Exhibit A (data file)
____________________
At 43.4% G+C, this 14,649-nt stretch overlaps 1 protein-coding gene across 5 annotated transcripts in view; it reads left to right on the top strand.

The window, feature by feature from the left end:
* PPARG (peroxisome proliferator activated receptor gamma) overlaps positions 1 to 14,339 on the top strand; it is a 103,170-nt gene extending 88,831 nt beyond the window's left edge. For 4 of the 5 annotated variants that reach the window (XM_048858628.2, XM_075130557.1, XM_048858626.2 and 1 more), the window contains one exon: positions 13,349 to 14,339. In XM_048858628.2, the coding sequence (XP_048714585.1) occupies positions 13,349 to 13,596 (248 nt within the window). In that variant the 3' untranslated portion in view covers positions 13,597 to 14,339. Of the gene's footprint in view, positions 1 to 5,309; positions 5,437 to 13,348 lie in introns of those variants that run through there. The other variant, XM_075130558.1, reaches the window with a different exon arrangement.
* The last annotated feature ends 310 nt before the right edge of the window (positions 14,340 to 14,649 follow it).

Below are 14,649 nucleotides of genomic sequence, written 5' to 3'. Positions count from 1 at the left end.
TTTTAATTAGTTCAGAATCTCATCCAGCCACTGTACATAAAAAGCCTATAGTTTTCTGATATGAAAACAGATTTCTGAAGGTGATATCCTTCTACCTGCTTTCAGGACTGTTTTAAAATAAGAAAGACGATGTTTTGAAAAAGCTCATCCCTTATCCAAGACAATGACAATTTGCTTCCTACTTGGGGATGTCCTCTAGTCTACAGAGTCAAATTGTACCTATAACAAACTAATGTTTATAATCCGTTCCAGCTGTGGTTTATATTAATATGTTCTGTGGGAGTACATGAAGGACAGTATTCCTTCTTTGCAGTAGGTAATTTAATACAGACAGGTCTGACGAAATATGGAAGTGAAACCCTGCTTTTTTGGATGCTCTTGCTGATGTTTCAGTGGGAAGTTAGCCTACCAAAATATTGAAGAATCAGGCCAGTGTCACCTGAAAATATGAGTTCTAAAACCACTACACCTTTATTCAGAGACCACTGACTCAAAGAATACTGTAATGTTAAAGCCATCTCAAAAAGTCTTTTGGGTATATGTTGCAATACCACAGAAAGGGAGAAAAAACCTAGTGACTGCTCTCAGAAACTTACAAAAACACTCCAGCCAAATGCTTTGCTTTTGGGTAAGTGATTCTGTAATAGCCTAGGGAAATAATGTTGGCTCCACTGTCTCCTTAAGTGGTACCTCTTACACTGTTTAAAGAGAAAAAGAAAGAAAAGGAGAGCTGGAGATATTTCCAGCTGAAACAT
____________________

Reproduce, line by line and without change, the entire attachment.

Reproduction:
At 43.4% G+C, this 14,649-nt stretch overlaps 1 protein-coding gene across 5 annotated transcripts in view; it reads left to right on the top strand.

The window, feature by feature from the left end:
* PPARG (peroxisome proliferator activated receptor gamma) overlaps positions 1 to 14,339 on the top strand; it is a 103,170-nt gene extending 88,831 nt beyond the window's left edge. For 4 of the 5 annotated variants that reach the window (XM_048858628.2, XM_075130557.1, XM_048858626.2 and 1 more), the window contains one exon: positions 13,349 to 14,339. In XM_048858628.2, the coding sequence (XP_048714585.1) occupies positions 13,349 to 13,596 (248 nt within the window). In that variant the 3' untranslated portion in view covers positions 13,597 to 14,339. Of the gene's footprint in view, positions 1 to 5,309; positions 5,437 to 13,348 lie in introns of those variants that run through there. The other variant, XM_075130558.1, reaches the window with a different exon arrangement.
* The last annotated feature ends 310 nt before the right edge of the window (positions 14,340 to 14,649 follow it).

Below are 14,649 nucleotides of genomic sequence, written 5' to 3'. Positions count from 1 at the left end.
TTTTAATTAGTTCAGAATCTCATCCAGCCACTGTACATAAAAAGCCTATAGTTTTCTGATATGAAAACAGATTTCTGAAGGTGATATCCTTCTACCTGCTTTCAGGACTGTTTTAAAATAAGAAAGACGATGTTTTGAAAAAGCTCATCCCTTATCCAAGACAATGACAATTTGCTTCCTACTTGGGGATGTCCTCTAGTCTACAGAGTCAAATTGTACCTATAACAAACTAATGTTTATAATCCGTTCCAGCTGTGGTTTATATTAATATGTTCTGTGGGAGTACATGAAGGACAGTATTCCTTCTTTGCAGTAGGTAATTTAATACAGACAGGTCTGACGAAATATGGAAGTGAAACCCTGCTTTTTTGGATGCTCTTGCTGATGTTTCAGTGGGAAGTTAGCCTACCAAAATATTGAAGAATCAGGCCAGTGTCACCTGAAAATATGAGTTCTAAAACCACTACACCTTTATTCAGAGACCACTGACTCAAAGAATACTGTAATGTTAAAGCCATCTCAAAAAGTCTTTTGGGTATATGTTGCAATACCACAGAAAGGGAGAAAAAACCTAGTGACTGCTCTCAGAAACTTACAAAAACACTCCAGCCAAATGCTTTGCTTTTGGGTAAGTGATTCTGTAATAGCCTAGGGAAATAATGTTGGCTCCACTGTCTCCTTAAGTGGTACCTCTTACACTGTTTAAAGAGAAAAAGAAAGAAAAGGAGAGCTGGAGATATTTCCAGCTGAAACAT